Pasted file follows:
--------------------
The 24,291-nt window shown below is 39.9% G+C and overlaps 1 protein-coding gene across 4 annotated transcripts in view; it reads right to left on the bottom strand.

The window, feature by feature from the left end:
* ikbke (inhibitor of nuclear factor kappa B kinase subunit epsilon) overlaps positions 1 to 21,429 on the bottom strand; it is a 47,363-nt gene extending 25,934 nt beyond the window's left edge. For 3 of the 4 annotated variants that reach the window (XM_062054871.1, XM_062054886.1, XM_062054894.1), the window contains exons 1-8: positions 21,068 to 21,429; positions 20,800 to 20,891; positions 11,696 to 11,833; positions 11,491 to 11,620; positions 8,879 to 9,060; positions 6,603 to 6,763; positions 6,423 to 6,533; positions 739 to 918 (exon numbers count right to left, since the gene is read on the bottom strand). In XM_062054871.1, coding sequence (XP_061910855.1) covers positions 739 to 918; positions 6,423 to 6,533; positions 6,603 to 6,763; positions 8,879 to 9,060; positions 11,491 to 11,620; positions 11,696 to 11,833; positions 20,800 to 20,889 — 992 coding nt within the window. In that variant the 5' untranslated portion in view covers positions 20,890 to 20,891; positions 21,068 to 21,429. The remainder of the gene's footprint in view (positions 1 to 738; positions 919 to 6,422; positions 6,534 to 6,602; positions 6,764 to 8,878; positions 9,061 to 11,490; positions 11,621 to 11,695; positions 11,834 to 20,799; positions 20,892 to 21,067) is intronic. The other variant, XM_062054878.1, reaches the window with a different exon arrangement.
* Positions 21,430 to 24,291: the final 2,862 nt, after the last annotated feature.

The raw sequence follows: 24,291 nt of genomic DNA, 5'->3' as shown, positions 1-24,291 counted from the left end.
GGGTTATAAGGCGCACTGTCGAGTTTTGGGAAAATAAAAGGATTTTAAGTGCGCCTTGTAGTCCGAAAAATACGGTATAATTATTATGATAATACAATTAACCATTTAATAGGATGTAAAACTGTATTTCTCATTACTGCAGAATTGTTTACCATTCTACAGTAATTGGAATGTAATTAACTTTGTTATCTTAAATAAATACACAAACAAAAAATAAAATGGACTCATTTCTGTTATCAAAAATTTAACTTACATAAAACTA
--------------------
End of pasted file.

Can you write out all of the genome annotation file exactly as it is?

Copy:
The 24,291-nt window shown below is 39.9% G+C and overlaps 1 protein-coding gene across 4 annotated transcripts in view; it reads right to left on the bottom strand.

The window, feature by feature from the left end:
* ikbke (inhibitor of nuclear factor kappa B kinase subunit epsilon) overlaps positions 1 to 21,429 on the bottom strand; it is a 47,363-nt gene extending 25,934 nt beyond the window's left edge. For 3 of the 4 annotated variants that reach the window (XM_062054871.1, XM_062054886.1, XM_062054894.1), the window contains exons 1-8: positions 21,068 to 21,429; positions 20,800 to 20,891; positions 11,696 to 11,833; positions 11,491 to 11,620; positions 8,879 to 9,060; positions 6,603 to 6,763; positions 6,423 to 6,533; positions 739 to 918 (exon numbers count right to left, since the gene is read on the bottom strand). In XM_062054871.1, coding sequence (XP_061910855.1) covers positions 739 to 918; positions 6,423 to 6,533; positions 6,603 to 6,763; positions 8,879 to 9,060; positions 11,491 to 11,620; positions 11,696 to 11,833; positions 20,800 to 20,889 — 992 coding nt within the window. In that variant the 5' untranslated portion in view covers positions 20,890 to 20,891; positions 21,068 to 21,429. The remainder of the gene's footprint in view (positions 1 to 738; positions 919 to 6,422; positions 6,534 to 6,602; positions 6,764 to 8,878; positions 9,061 to 11,490; positions 11,621 to 11,695; positions 11,834 to 20,799; positions 20,892 to 21,067) is intronic. The other variant, XM_062054878.1, reaches the window with a different exon arrangement.
* Positions 21,430 to 24,291: the final 2,862 nt, after the last annotated feature.

The raw sequence follows: 24,291 nt of genomic DNA, 5'->3' as shown, positions 1-24,291 counted from the left end.
GGGTTATAAGGCGCACTGTCGAGTTTTGGGAAAATAAAAGGATTTTAAGTGCGCCTTGTAGTCCGAAAAATACGGTATAATTATTATGATAATACAATTAACCATTTAATAGGATGTAAAACTGTATTTCTCATTACTGCAGAATTGTTTACCATTCTACAGTAATTGGAATGTAATTAACTTTGTTATCTTAAATAAATACACAAACAAAAAATAAAATGGACTCATTTCTGTTATCAAAAATTTAACTTACATAAAACTA